20 More Commonly Mispronounced Food Words

Two weeks ago, we ran a list of the 20 most commonly mispronounced food words that we run across day in and day out. You, dear readers, went nuts and proceeded to forward and Facebook the link far and wide in what we can only imagine was a frenzy of "HERE UNCLE FRANK, THIS IS HOW YOU PRONOUNCE QUESADILLA FOR CHRIST'S SAKE"-inspired passion.

Thank you for that.

But a list of only 20 words was, naturally, far too short to include some of your other favorite Malaprops or mispronunciations. Many readers left their own suggestions in the comments section.

Said commenter Mississippi Queen: "Someone needs to tell Guy Fieri how to properly pronounce balsamic - he says ba-sal-mic."

And commenter Trisch added even more: "Other mispronunciations I often hear: Mascarpone pronounced as "mars-capone." Ceviche pronounced as "sir-veetch-ee." Peking duck as "peek-ing duck" (and for that matter, the city of Beijing as "bay-zhing"). Paella "pah-eh-ler" (must be a British thing)."

So in the interest of correct pronunciation everywhere, here's a list of 20 more commonly mispronounced words for your parsing pleasure.

As with last time, all pronunciations are taken from the Merriam-Webster dictionary and my super-handy copy of the Food Lover's Companion by Sharon Tyler Herbst.

Anise/star anise: These two herbs may share a common name and a similar flavor, but they're actually two different plants entirely. Regardless, the "anise" in both is pronounced the same way. Proper pronunciation: AN-iss

Bouillon: Not to be confused with (or pronounced like) gold bullion, this is a clear, meat- or vegetable-flavored broth that's used as the base of soups and stews. Proper pronunciation: boo-YAWN

Niçoise: Anything cooked or served à la niçoise simply means that it was done after the style of Nice, France, which usually involves tomatoes, olives, onions and garlic. Proper pronunciation: nee-SWAHZ, in the simplest sense (that is, without getting into French grammatical genders)

Charcuterie: In its most basic sense, charcuterie refers to the products made from breaking down pork and sometimes beef, products ranging from terrines and rilletes to hard sausages and whole legs of ham. Proper pronunciation: char-COO-ter-ee (listen to both the English and French pronunciations)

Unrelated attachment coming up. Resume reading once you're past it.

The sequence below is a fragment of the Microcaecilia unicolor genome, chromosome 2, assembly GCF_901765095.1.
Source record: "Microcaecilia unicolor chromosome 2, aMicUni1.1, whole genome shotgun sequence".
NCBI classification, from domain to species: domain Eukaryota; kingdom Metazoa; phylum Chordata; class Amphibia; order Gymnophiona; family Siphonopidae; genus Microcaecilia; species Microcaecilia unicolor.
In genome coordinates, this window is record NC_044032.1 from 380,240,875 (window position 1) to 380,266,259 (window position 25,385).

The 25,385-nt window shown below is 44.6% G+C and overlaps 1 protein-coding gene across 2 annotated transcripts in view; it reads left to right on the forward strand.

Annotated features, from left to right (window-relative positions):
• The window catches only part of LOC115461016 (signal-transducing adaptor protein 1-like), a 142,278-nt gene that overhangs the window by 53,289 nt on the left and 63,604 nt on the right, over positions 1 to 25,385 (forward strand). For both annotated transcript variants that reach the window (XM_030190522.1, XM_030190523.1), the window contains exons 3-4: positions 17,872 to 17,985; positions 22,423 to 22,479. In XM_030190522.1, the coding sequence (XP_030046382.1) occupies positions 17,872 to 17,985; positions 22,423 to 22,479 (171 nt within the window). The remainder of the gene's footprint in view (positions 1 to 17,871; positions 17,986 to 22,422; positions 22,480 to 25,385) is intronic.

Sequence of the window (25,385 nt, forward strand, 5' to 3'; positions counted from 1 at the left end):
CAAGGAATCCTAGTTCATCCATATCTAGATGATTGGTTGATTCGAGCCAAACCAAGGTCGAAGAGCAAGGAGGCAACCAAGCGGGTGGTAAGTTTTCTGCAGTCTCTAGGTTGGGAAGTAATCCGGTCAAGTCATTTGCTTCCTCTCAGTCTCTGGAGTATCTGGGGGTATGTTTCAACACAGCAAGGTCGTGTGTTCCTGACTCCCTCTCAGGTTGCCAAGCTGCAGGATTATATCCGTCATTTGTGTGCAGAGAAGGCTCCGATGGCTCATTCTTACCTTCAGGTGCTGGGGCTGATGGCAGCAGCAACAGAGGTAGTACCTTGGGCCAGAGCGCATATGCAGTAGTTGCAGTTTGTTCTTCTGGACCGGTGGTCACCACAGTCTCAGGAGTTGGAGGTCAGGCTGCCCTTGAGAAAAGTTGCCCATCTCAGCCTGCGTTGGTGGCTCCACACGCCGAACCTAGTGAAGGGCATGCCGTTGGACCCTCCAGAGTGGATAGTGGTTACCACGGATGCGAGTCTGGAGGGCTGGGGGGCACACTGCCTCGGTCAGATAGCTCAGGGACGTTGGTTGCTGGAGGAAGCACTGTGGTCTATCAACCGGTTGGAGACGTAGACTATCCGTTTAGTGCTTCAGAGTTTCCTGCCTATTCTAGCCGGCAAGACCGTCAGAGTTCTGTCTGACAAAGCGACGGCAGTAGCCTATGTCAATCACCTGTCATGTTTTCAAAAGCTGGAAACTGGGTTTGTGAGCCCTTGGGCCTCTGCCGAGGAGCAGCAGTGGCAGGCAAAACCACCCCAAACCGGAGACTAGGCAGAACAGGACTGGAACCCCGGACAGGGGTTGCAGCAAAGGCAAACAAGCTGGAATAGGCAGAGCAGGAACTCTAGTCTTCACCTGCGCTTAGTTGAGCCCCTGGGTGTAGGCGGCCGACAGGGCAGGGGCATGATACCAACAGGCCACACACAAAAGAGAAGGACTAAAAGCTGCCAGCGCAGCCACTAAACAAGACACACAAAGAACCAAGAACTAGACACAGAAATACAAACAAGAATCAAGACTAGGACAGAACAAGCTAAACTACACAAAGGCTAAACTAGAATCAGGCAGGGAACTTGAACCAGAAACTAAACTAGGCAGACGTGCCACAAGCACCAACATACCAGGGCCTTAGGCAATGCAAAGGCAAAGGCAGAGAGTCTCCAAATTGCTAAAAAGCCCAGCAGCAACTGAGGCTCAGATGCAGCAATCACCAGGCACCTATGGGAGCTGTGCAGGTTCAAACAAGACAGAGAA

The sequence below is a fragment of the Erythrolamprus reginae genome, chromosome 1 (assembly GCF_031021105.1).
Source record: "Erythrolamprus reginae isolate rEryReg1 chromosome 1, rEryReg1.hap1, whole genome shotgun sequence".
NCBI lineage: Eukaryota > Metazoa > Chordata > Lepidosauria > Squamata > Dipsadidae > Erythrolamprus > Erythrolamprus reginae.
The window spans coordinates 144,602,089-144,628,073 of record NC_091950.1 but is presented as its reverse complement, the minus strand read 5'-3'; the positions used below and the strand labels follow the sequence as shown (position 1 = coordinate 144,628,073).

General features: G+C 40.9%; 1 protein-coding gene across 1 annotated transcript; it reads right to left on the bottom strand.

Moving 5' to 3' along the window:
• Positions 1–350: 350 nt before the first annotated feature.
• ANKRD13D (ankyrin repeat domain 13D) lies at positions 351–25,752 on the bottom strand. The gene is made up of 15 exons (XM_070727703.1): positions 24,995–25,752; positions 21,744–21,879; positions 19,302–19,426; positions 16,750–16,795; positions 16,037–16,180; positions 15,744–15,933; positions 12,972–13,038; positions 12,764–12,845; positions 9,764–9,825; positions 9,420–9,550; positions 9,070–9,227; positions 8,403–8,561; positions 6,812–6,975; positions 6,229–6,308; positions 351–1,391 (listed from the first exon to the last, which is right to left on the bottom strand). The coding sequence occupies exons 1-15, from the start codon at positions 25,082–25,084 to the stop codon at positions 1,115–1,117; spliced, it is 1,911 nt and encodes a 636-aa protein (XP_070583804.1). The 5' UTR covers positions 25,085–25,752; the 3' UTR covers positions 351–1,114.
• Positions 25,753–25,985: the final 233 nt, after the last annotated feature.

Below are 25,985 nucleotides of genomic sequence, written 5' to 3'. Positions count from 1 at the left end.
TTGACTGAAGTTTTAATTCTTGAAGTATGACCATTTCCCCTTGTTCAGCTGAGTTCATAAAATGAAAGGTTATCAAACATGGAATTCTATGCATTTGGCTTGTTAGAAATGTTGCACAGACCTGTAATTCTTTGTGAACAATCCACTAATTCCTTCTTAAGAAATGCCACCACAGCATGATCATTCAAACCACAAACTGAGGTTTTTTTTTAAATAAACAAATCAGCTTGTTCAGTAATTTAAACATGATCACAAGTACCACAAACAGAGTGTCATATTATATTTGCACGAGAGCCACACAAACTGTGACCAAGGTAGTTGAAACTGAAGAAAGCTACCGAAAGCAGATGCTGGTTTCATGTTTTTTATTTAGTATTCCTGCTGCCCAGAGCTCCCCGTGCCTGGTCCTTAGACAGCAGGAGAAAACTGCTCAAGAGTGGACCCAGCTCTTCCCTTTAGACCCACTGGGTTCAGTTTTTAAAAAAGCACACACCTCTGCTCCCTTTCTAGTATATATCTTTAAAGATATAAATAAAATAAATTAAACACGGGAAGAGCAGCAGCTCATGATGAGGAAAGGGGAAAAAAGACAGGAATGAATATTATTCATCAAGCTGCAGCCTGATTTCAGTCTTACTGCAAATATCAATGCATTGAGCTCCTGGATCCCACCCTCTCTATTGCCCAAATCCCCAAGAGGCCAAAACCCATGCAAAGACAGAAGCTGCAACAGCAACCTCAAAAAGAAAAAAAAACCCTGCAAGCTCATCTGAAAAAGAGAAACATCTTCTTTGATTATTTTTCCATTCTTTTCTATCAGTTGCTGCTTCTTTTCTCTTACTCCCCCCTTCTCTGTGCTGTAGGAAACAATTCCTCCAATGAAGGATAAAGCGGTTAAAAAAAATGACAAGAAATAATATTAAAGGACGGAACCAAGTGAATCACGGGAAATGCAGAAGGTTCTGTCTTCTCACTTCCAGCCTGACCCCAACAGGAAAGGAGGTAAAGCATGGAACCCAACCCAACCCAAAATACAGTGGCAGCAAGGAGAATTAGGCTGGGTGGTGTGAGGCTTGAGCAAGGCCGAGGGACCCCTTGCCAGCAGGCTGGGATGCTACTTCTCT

Prosciutto: Speaking of charcuterie, here's one of the art's most popular products. Most prosciutto you see in Houston comes from Italy, the majority of it from San Daniele or Parma. But more and more restaurants are making their own in-house, although it's a very time-consuming process. Proper pronunciation: proh-SHOO-toh

Macaron/macaroon: Macarons are delicate, meringue-like French pastries made from egg whites and almond powder. Macaroons are dense cookies made from shredded coconut. They are not the same thing, nor are the pronounced the same way. Proper pronunciation: mahck-eh-rohn (the last syllable should sound like you're about to say "rohng" but dropped the "G" at the last minute)/mack-ah-ROON

Mirepoix: An extremely basic mixture of diced carrots, onions and celery sauteed in butter, sometimes with herbs, which is used for anything from making sauces and soups to bedding for a braised piece of meat. Proper pronunciation: mir-PWAH

Crème fraiche: Despite the fact that is has "fresh" right there in the name, crème fraiche is actually matured, thickened cream with a refreshing, tangy flavor. Proper pronunciation: krem FRESH

Filé: The hint is in the accent mark for this Cajun thickening powder made with dried, ground sassafras leaves and used in place of (or in addition to) okra in gumbo. Proper pronunciation: FEE-lay

Mole: On the other hand, there should be an accent mark over the "E" in this word, but there isn't. Just remember that "chicken mole" sounds disgusting, whereas "chicken MOH-lay" sounds delicious. Proper pronunciation: MOH-lay

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Katharine Shilcutt